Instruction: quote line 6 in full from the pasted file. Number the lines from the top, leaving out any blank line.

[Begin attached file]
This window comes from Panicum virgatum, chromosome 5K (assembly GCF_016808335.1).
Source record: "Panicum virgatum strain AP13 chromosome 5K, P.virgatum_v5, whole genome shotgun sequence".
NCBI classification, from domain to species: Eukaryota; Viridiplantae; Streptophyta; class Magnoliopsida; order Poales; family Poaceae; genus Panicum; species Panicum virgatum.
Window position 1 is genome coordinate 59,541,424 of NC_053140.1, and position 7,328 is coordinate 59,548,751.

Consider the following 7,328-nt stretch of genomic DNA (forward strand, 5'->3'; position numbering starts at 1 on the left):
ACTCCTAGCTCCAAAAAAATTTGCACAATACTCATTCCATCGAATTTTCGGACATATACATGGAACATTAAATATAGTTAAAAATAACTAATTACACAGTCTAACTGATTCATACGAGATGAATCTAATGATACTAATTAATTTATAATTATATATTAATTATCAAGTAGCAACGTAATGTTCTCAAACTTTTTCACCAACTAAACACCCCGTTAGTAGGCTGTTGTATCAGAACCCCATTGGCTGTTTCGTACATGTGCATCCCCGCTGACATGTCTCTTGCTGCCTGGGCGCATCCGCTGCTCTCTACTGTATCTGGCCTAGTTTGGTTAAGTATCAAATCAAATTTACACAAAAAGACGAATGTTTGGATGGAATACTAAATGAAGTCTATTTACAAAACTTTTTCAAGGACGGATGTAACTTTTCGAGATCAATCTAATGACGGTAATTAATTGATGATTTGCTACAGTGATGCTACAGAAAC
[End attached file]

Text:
ACTCCTAGCTCCAAAAAAATTTGCACAATACTCATTCCATCGAATTTTCGGACATATACATGGAACATTAAATATAGTTAAAAATAACTAATTACACAGTCTAACTGATTCATACGAGATGAATCTAATGATACTAATTAATTTATAATTATATATTAATTATCAAGTAGCAACGTAATGTTCTCAAACTTTTTCACCAACTAAACACCCCGTTAGTAGGCTGTTGTATCAGAACCCCATTGGCTGTTTCGTACATGTGCATCCCCGCTGACATGTCTCTTGCTGCCTGGGCGCATCCGCTGCTCTCTACTGTATCTGGCCTAGTTTGGTTAAGTATCAAATCAAATTTACACAAAAAGACGAATGTTTGGATGGAATACTAAATGAAGTCTATTTACAAAACTTTTTCAAGGACGGATGTAACTTTTCGAGATCAATCTAATGACGGTAATTAATTGATGATTTGCTACAGTGATGCTACAGAAAC